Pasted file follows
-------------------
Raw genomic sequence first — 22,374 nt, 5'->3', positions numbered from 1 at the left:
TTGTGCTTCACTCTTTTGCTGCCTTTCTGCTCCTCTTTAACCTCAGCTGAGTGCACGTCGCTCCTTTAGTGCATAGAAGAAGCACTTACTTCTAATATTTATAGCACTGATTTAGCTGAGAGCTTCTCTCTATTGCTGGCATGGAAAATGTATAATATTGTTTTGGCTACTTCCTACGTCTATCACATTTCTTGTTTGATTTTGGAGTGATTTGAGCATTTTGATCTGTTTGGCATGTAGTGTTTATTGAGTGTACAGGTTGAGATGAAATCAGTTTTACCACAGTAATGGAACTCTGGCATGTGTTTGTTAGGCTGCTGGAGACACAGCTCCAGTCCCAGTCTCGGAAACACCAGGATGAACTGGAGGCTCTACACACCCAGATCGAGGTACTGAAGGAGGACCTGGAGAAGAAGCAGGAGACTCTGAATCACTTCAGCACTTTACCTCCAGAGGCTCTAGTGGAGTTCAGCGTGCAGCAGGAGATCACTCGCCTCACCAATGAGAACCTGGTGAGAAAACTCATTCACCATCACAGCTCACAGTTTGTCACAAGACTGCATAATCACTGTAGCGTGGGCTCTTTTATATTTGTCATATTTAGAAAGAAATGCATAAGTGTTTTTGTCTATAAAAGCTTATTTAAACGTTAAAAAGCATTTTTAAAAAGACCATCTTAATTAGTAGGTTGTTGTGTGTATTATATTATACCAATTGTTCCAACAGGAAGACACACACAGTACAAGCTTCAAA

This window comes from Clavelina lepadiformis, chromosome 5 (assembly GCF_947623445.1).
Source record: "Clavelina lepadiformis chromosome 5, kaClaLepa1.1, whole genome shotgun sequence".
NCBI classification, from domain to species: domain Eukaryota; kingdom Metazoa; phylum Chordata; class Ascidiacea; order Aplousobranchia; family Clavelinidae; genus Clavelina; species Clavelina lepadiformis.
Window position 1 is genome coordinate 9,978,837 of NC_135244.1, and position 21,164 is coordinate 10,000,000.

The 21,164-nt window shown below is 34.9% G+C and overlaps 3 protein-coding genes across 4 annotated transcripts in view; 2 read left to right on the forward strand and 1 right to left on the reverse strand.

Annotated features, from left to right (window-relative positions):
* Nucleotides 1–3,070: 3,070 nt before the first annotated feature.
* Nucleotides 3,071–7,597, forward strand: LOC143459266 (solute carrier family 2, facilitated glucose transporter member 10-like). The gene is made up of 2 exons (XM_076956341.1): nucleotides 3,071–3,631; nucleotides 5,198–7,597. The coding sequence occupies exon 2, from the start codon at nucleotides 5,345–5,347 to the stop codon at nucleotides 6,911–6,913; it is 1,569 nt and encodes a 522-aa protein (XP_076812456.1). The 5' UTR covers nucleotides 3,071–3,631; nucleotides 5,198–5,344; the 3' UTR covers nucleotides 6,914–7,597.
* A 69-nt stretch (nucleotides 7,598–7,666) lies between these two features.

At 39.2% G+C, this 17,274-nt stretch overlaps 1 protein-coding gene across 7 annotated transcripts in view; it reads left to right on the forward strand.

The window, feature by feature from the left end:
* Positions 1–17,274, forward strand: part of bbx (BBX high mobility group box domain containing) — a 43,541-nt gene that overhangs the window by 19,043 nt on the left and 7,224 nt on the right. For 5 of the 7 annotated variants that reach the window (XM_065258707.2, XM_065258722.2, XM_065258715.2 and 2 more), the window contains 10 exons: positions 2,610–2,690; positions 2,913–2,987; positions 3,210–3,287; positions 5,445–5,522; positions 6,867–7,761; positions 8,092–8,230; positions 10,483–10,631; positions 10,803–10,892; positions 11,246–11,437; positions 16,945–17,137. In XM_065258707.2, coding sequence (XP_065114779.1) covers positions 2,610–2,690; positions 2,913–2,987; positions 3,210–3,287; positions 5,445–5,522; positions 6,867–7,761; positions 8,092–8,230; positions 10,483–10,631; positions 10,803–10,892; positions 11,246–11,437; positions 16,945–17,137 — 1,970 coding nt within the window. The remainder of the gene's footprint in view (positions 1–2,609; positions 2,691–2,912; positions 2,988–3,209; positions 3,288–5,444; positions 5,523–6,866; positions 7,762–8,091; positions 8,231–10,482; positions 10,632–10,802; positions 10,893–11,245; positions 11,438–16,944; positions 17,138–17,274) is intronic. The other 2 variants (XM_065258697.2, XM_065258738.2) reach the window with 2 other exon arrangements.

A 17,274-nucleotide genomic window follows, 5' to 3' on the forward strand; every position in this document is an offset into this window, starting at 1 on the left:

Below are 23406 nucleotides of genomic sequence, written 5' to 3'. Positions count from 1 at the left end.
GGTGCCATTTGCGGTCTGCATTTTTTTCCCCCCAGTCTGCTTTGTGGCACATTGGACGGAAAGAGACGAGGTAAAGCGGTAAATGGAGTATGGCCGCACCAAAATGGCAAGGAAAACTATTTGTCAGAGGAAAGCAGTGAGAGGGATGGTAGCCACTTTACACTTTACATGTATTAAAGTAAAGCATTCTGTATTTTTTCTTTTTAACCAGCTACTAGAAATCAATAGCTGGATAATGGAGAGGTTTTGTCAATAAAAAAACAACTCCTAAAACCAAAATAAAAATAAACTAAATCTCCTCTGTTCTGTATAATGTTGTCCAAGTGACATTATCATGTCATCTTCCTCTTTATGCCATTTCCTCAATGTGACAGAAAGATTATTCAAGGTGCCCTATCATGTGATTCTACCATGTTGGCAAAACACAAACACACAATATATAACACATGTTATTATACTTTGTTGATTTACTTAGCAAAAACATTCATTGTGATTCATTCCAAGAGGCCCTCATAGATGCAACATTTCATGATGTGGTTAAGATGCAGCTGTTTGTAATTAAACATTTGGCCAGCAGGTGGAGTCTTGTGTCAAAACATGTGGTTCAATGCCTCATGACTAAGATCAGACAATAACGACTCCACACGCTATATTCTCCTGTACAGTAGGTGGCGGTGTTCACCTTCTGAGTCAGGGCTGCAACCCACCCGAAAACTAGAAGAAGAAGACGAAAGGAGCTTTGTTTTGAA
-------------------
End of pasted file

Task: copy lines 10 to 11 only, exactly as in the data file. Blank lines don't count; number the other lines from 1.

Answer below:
* Nucleotides 3,071–7,597, forward strand: LOC143459266 (solute carrier family 2, facilitated glucose transporter member 10-like). The gene is made up of 2 exons (XM_076956341.1): nucleotides 3,071–3,631; nucleotides 5,198–7,597. The coding sequence occupies exon 2, from the start codon at nucleotides 5,345–5,347 to the stop codon at nucleotides 6,911–6,913; it is 1,569 nt and encodes a 522-aa protein (XP_076812456.1). The 5' UTR covers nucleotides 3,071–3,631; nucleotides 5,198–5,344; the 3' UTR covers nucleotides 6,914–7,597.
* A 69-nt stretch (nucleotides 7,598–7,666) lies between these two features.